Gelation (gel transition) is the formation of a gel from a system with polymers.[1][2] Branched polymers can form links between the chains, which lead to progressively larger polymers. As the linking continues, larger branched polymers are obtained and at a certain extent of the reaction links between the polymer result in the formation of a single macroscopic molecule. At that point in the reaction, which is defined as gel point, the system loses fluidity and viscosity becomes very large. The onset of gelation, or gel point, is accompanied by a sudden increase in viscosity.[3] This "infinite" sized polymer is called the gel or network, which does not dissolve in the solvent, but can swell in it.[4]

Polymers prior (no gel) and after crosslinking (gel)


Gelation is promoted by gelling agents. Gelation can occur either by physical linking or by chemical crosslinking. While the physical gels involve physical bonds, chemical gelation involves covalent bonds. The first quantitative theories of chemical gelation were formulated in the 1940s by Flory and Stockmayer. Critical percolation theory was successfully applied to gelation in 1970s. A number of growth models (diffusion limited aggregation, cluster-cluster aggregation, kinetic gelation) were developed in the 1980s to describe the kinetic aspects of aggregation and gelation.[5]

Quantitative approaches to determine gelationEdit

It is important to be able to predict the onset of gelation, since it is an irreversible process that dramatically changes the properties of the system.

Average functionality approachEdit

According to the Carothers equation number-average degree of polymerization   is given by


where   is the extent of the reaction and   is the average functionality of reaction mixture. For the gel   can be considered to be infinite, thus the critical extent of the reaction at the gel point is found as


If   is greater or equal to  , gelation occurs.

Flory Stockmayer approachEdit

Flory and Stockmayer used a statistical approach to derive an expression to predict the gel point by calculating when   approaches infinite size. The statistical approach assumes that (1) the reactivity of the functional groups of the same type is the same and independent of the molecular size and (2) there are no intramolecular reactions between the functional groups on the same molecule.[6][7]

Consider the polymerization of bifunctional molecules  ,   and multifunctional  , where   is the functionality. The extends of the functional groups are  and  , respectively. The ratio of all A groups, both reacted and unreacted, that are part of branched units, to the total number of A groups in the mixture is defined as  . This will lead to the following reaction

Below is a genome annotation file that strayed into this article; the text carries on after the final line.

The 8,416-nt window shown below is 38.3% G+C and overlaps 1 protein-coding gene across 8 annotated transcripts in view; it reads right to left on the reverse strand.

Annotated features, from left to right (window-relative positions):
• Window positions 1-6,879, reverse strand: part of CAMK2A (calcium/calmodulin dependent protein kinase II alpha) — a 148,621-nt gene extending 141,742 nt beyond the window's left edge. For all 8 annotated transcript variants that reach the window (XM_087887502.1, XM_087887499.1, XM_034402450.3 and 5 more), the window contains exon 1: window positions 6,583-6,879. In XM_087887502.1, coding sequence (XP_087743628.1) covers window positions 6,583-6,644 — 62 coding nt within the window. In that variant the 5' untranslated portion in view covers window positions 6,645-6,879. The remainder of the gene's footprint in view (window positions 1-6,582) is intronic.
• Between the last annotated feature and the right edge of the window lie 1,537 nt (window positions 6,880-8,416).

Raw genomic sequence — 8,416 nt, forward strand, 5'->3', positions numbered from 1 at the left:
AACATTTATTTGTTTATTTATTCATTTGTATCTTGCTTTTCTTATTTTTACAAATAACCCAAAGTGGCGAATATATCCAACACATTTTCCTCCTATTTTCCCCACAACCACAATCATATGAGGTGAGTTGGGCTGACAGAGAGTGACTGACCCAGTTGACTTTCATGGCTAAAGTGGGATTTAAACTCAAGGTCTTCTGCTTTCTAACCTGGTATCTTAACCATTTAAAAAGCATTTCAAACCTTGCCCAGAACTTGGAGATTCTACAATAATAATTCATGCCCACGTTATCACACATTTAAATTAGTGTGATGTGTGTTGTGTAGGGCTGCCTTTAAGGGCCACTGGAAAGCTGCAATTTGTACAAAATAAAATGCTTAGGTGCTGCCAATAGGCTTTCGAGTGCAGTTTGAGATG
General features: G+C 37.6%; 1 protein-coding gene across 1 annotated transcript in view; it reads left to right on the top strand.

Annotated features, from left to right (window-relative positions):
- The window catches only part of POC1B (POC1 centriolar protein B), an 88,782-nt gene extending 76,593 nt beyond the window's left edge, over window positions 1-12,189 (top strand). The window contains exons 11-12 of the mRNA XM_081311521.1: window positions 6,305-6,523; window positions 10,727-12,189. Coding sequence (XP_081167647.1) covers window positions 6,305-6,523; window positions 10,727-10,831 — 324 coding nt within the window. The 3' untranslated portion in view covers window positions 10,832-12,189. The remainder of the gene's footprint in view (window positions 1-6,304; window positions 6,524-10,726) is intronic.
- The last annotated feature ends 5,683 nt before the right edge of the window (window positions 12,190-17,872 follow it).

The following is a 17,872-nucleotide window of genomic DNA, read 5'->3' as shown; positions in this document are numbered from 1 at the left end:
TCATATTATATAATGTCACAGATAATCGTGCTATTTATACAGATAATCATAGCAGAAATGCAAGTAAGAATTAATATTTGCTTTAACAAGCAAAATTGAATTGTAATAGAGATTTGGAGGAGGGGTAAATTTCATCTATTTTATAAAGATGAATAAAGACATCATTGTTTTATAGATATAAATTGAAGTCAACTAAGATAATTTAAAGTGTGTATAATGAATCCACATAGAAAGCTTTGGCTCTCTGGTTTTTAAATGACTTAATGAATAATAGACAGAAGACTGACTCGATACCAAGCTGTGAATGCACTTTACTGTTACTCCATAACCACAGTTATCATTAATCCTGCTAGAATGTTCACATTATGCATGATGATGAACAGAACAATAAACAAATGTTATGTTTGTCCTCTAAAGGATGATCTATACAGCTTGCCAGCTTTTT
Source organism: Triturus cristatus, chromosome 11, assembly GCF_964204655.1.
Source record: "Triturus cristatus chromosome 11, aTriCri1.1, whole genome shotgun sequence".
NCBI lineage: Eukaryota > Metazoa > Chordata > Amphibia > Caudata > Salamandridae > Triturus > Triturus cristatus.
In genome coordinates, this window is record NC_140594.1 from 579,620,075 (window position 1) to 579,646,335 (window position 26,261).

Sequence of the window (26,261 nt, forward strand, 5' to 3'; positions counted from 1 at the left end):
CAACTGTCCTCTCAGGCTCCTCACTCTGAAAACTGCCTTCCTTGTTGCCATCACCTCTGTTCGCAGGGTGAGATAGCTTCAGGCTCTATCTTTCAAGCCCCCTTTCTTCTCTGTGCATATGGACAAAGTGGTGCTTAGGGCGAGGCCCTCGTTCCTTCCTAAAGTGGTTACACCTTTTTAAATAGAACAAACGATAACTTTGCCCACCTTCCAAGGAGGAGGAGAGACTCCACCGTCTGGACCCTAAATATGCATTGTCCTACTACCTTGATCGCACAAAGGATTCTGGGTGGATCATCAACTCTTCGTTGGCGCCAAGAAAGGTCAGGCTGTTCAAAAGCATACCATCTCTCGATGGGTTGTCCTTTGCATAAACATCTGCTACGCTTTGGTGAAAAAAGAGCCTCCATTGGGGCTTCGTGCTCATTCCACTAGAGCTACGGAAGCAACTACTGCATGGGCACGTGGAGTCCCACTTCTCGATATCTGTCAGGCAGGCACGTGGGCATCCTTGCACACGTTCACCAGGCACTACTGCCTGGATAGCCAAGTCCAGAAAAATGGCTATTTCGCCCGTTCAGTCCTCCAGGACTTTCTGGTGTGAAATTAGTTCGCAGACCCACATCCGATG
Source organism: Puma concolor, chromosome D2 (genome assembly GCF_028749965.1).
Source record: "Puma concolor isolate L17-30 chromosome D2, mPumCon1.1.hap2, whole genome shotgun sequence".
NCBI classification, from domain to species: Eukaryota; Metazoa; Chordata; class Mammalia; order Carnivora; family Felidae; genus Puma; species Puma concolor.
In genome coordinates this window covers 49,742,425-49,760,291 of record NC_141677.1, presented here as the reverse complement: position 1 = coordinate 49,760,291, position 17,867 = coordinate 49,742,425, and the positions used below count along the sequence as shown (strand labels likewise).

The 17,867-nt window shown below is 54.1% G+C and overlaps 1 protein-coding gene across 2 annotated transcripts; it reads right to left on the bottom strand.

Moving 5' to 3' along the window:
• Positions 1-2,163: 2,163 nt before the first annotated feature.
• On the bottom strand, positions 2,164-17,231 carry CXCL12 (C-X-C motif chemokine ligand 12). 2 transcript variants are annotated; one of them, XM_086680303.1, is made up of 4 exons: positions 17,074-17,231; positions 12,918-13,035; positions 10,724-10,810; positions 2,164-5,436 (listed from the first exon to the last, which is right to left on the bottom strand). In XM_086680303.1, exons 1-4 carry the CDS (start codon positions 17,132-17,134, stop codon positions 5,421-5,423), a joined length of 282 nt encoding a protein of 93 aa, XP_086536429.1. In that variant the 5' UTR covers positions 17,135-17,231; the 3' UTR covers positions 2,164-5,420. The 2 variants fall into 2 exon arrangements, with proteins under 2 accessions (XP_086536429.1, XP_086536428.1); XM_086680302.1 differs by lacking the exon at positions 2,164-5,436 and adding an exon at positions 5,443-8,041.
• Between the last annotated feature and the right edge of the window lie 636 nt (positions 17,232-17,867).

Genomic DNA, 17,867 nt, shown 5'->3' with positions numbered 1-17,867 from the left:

The probability of obtaining the product of the reaction above is given by  , since the probability that a B group reach with a branched unit is   and the probability that a B group react with non-branched A is  .

This relation yields to an expression for the extent of reaction of A functional groups at the gel point


where r is the ratio of all A groups to all B groups. If more than one type of multifunctional branch unit is present and average   value is used for all monomer molecules with functionality greater than 2.

Note that the relation does not apply for reaction systems containing monofunctional reactants and/or both A and B type of branch units.

Erdős–Rényi modelEdit

Gelation of polymers can be described in the framework of the Erdős–Rényi model or the Lushnikov model, which answers the question when a giant component arises.[8]

Random graphEdit

The structure of a gel network can be conceptualised as a random graph. This analogy is exploited to calculate the gel point and gel fraction for monomer precursors with arbitrary types of functional groups. Random graphs can be used to derive analytical expressions for simple polymerisation mechanisms, such as step-growth polymerisation, or alternatively, they can be combined with a system of rate equations that are integrated numerically.

See alsoEdit


  1. ^ Oliveira, J.T.; Reis, R.L. (2008). "Hydrogels from polysaccharide-based materials: Fundamentals and applications in regenerative medicine". Natural-Based Polymers for Biomedical Applications. pp. 485–514. doi:10.1533/9781845694814.4.485. ISBN 9781845692643.
  2. ^ Ahmed, Enas M. (2015). "Hydrogel: Preparation, characterization, and applications: A review". Journal of Advanced Research. 6 (2): 105–121. doi:10.1016/j.jare.2013.07.006. PMC 4348459. PMID 25750745.
  3. ^ Odian, George (2004). Principles of Polymerization. doi:10.1002/047147875x. ISBN 0471274003.
  4. ^ Chanda, Manas (2006). Introduction to Polymer Science and Chemistry. doi:10.1201/9781420007329. ISBN 9781420007329.[page needed]
  5. ^ 20-, Rubinstein, Michael, 1956 December (2003). Polymer physics. Colby, Ralph H. Oxford: Oxford University Press. ISBN 978-0198520597. OCLC 50339757.CS1 maint: numeric names: authors list (link)[page needed]
  6. ^ Stockmayer, Walter H. (February 1943). "Theory of Molecular Size Distribution and Gel Formation in Branched‐Chain Polymers". The Journal of Chemical Physics. 11 (2): 45–55. Bibcode:1943JChPh..11...45S. doi:10.1063/1.1723803.
  7. ^ Flory, Paul J. (November 1941). "Molecular Size Distribution in Three Dimensional Polymers. I. Gelation". Journal of the American Chemical Society. 63 (11): 3083–3090. doi:10.1021/ja01856a061.
  8. ^ Buffet, E.; Pulé, J. V. (1991-07-01). "Polymers and random graphs". Journal of Statistical Physics. 64 (1): 87–110. Bibcode:1991JSP....64...87B. doi:10.1007/BF01057869. ISSN 1572-9613. S2CID 120859837.